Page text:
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Rangers in wait-and-see mode with Ogando

MLB.com @Sullivan_Ranger

ARLINGTON -- The Rangers were hoping that injured right-handed pitcher Alexi Ogando would be ready by now to begin throwing in the Dominican Winter League. That is not going to happen anytime soon.

Ogando has informed the Rangers that he is not yet comfortable pitching in a competitive game. Instead, he will continue to go through his rehab program as he tries to come back from the elbow problems that cut short his 2014 season.

ARLINGTON -- The Rangers were hoping that injured right-handed pitcher Alexi Ogando would be ready by now to begin throwing in the Dominican Winter League. That is not going to happen anytime soon.

Ogando has informed the Rangers that he is not yet comfortable pitching in a competitive game. Instead, he will continue to go through his rehab program as he tries to come back from the elbow problems that cut short his 2014 season.

"We talked about him pitching in winter ball, and that was of interest to us," assistant general manager Thad Levine said Thursday. "But as he got closer to the time where he would have to formally commit, he felt he would be better served just to continue his rehab work."

Ogando remains the biggest pitching mystery on a team that went into the offseason looking for starting pitching. His unknown status lingers less than two weeks before the non-tender deadline of 11 p.m. CT on Dec. 2.

The Rangers' intentions are to keep Ogando. But the decision would have been easier if Ogando had been ready to throw in winter ball. He has been on a throwing program at the Rangers' training complex in the Dominican Republic.

"There are two issues," Levine said. "One is we have to make a certain decision on him in a timely fashion, and the more information we have, the better. On the other side, we have a long history with him and we respect the fact that he doesn't feel he is ready. We'll continue to monitor his progress.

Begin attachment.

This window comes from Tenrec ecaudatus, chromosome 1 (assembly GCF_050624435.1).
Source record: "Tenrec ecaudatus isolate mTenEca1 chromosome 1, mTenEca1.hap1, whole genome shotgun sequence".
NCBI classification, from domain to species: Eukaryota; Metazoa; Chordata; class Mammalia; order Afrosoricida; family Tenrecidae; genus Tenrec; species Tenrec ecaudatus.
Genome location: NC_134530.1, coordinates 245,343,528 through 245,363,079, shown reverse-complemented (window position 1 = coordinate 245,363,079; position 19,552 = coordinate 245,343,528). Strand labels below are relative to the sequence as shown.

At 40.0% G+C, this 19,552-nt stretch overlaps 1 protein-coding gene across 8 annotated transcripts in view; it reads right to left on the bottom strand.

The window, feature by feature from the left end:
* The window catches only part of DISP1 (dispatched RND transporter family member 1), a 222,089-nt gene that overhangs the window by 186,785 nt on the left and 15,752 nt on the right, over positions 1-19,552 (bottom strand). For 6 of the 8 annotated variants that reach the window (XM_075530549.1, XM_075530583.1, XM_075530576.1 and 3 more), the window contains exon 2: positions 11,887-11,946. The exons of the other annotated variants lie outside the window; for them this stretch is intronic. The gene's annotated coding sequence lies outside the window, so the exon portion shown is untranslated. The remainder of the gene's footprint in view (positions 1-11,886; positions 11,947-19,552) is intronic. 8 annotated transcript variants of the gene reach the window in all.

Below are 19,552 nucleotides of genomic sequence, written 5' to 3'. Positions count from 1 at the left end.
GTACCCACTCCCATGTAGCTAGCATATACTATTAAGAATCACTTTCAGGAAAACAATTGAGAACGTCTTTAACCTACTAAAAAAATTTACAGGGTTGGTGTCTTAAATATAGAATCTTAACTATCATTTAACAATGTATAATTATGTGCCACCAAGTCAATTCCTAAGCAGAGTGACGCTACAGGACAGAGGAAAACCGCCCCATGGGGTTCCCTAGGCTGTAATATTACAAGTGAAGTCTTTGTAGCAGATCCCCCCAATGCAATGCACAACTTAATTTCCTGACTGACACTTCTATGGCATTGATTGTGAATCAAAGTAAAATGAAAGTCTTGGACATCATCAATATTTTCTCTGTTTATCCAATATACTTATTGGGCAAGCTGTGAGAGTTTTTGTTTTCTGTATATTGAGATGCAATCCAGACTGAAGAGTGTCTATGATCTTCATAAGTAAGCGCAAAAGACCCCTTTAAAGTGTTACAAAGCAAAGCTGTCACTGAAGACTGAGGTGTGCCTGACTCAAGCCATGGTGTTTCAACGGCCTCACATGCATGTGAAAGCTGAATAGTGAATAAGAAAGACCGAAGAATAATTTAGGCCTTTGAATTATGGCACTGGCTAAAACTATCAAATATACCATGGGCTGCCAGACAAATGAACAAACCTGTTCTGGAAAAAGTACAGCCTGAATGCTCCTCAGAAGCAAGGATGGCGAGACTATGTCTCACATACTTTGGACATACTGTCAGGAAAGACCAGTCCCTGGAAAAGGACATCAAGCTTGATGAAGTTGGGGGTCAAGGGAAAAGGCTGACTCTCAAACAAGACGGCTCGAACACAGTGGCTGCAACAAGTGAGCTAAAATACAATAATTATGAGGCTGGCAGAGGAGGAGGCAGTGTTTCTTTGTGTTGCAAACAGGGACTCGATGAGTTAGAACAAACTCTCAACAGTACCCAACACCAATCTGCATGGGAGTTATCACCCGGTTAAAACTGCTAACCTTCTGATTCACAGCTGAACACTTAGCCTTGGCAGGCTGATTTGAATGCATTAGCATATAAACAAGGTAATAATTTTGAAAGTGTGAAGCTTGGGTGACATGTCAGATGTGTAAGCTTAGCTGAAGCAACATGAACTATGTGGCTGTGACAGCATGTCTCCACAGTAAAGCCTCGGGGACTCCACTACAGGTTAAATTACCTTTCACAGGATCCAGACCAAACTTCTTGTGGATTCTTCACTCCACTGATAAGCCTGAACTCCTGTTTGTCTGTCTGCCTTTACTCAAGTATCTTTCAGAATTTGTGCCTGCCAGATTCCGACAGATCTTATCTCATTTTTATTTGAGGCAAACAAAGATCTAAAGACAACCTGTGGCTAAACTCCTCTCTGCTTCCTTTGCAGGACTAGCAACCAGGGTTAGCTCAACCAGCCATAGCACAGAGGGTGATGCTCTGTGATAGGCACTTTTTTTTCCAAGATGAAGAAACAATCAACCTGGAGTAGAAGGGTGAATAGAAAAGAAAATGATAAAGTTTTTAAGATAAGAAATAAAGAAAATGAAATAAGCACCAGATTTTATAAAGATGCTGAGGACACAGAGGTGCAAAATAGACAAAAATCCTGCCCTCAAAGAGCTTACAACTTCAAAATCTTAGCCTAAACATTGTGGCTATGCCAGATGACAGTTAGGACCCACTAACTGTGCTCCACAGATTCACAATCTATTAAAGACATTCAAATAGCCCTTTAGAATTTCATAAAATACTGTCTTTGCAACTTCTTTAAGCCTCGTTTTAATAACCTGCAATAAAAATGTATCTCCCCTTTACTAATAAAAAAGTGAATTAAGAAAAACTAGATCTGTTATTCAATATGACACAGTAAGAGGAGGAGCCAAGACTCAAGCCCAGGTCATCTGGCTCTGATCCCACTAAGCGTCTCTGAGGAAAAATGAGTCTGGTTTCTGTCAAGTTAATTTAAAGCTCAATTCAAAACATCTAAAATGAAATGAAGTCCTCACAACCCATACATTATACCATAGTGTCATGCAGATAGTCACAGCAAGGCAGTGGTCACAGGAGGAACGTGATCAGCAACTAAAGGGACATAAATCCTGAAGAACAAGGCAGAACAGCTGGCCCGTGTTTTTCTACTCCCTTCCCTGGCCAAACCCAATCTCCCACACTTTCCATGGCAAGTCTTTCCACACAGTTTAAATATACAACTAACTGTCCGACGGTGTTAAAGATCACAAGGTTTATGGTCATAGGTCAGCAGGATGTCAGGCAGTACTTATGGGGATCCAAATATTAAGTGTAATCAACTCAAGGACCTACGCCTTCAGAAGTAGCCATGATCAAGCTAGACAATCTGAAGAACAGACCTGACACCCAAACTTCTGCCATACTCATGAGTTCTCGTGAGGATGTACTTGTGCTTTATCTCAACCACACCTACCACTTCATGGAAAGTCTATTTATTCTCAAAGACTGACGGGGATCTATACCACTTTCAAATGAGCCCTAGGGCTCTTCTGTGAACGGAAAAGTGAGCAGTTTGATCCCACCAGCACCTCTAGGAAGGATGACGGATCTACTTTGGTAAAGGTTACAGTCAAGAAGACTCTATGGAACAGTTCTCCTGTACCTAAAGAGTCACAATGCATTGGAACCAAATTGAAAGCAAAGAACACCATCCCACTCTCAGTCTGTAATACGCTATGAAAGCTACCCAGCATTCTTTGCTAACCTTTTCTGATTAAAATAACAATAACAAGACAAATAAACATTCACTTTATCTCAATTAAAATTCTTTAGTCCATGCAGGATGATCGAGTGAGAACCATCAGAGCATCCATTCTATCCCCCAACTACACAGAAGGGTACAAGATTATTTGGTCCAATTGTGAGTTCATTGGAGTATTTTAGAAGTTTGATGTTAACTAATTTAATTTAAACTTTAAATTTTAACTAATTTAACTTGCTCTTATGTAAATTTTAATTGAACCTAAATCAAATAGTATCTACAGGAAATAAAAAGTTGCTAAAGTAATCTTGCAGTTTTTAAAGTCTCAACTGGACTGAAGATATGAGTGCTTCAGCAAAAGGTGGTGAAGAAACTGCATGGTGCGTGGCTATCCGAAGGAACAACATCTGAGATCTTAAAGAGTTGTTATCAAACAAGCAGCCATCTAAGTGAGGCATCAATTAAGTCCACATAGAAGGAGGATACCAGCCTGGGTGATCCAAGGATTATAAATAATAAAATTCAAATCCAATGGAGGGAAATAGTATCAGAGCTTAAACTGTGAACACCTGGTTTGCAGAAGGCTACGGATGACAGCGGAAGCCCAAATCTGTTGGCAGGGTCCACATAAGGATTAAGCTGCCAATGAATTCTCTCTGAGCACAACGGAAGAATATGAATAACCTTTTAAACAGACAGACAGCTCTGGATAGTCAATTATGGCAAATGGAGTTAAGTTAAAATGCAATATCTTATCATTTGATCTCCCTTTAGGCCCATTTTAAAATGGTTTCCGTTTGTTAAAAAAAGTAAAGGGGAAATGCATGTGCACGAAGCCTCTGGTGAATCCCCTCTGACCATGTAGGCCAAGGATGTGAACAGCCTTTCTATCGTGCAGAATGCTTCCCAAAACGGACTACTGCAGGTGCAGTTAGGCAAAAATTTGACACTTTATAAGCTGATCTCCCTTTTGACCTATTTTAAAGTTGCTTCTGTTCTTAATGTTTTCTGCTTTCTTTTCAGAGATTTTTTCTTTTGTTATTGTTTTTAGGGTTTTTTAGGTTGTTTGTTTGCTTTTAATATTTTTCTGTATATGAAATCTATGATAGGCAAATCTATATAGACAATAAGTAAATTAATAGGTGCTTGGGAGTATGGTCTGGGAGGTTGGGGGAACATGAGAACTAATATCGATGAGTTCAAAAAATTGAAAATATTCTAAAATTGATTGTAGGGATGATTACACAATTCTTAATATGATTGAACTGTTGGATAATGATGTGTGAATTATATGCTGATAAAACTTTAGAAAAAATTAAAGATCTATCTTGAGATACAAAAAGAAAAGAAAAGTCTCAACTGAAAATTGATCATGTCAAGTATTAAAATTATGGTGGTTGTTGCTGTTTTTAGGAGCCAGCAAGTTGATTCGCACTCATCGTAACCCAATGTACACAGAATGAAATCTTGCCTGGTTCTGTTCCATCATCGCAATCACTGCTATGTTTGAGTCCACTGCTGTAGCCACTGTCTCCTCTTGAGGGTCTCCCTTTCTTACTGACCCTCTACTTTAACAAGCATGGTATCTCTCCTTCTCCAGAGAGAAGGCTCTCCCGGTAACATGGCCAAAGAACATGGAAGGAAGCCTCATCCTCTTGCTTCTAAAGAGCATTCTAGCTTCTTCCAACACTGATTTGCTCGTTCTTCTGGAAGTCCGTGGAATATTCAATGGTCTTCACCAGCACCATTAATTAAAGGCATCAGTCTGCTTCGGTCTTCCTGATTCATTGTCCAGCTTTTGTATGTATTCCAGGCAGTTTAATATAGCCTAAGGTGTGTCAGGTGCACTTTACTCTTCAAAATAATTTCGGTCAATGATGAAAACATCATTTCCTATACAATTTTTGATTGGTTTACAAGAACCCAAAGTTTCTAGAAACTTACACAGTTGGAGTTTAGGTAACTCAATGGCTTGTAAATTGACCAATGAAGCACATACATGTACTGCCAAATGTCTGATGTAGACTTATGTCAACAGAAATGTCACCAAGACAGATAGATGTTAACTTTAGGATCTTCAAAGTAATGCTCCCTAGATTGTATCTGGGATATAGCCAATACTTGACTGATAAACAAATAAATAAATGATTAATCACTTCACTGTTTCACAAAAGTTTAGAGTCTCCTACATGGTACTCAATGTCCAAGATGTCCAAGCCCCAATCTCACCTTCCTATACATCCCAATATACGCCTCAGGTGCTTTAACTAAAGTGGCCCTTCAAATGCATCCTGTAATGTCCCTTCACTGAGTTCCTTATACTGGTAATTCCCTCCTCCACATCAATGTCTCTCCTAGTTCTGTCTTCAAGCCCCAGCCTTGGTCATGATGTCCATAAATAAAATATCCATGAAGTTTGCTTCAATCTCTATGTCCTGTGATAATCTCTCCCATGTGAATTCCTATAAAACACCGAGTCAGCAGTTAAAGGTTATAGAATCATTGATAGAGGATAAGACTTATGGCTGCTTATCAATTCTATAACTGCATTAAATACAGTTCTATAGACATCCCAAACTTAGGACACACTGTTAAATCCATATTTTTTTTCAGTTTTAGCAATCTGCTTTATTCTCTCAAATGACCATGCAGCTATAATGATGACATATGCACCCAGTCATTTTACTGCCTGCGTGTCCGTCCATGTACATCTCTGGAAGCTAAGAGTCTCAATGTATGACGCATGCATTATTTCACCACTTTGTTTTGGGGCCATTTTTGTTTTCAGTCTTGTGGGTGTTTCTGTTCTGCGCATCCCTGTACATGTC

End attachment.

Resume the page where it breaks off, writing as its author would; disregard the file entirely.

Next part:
"Our plan has always been to retain [him], but we'll continue to evaluate that as we get closer to the date, as far as the information we have on his rehab."

Ogando, who turned 31 on Oct. 5, has four-plus years of service time and is in his second year of arbitration eligibility. He made $2.65 million last season and will likely be in the same neighborhood again in 2015 if the Rangers do tender him a contract.

Video: HOU@TEX: Ogando retires Altuve to earn the save

Ogando pitched in 27 games for the Rangers last season and was 2-3 with a 6.84 ERA, while opponents hit .314 off him. He did not pitch after June 3, missing the rest of the season with inflammation in his elbow. He also was on the disabled list three times in 2013 with inflammation in his right shoulder and biceps.

But the Rangers remember what Ogando can do when he is healthy. In his first four years in the big leagues, in 2010-13, Ogando was a combined 26-13 with a 3.12 ERA in 48 starts and 135 relief appearances, while opponents hit .225 off him.

In his 48 starts, he is 19-12 with a 3.40 ERA. Over the past five years, there have been 94 pitchers who have made at least 40 starts in the American League. Among that group, Ogando ranks 16th in ERA. His .232 opponents' batting average and 1.17 WHIP are the 10th-lowest mark in that group.

The Rangers would love to acquire that kind of starting pitcher this offseason. Ogando's ERA, WHIP and opposing batting average as a starter are all lower over the past five years than Jon Lester, Max Scherzer and James Shields, the three top pitchers in the current free-agent market.

Ogando's numbers as a reliever are even better, especially in 2010-13, before they were skewed by last season's injury problems. In those four seasons prior to 2014, there were 112 pitchers who made at least 80 relief appearances in the AL. Out of that group, Ogando ranked ninth with a 2.46 ERA, 14th with a 1.07 WHIP and 15th with a .207 opponents' batting average.

"He has been a dominant contributor ever since he came up to the big leagues," Levine said. "He has been very effective in multiple roles, a late-inning presence in the bullpen, and an All-Star as a starter. Depending on his health, he is a well-above-average Major League pitcher. Missing him for much of the past two years has been very challenging for us. He is a very difficult pitcher to replace, as far as quality and versatility."

Having Ogando back at full strength would be huge for the Rangers. The challenge is keeping him healthy after five years of commuting between the bullpen and the rotation. The bullpen appears to be the safer bet at this point, but nothing will be decided until after the Dec. 2 non-tender deadline and after Ogando feels he is strong enough to pitch competitively again.

"I think we view him as a winning piece on a 12-man staff," Levine said. "Right now, we're less focused on his role and more on his health. He can pitch effectively in either role."

T.R. Sullivan is a reporter for MLB.com. Read his blog, Postcards from Elysian Fields and follow him on Twitter @Sullivan_Ranger.

Texas Rangers, Alexi Ogando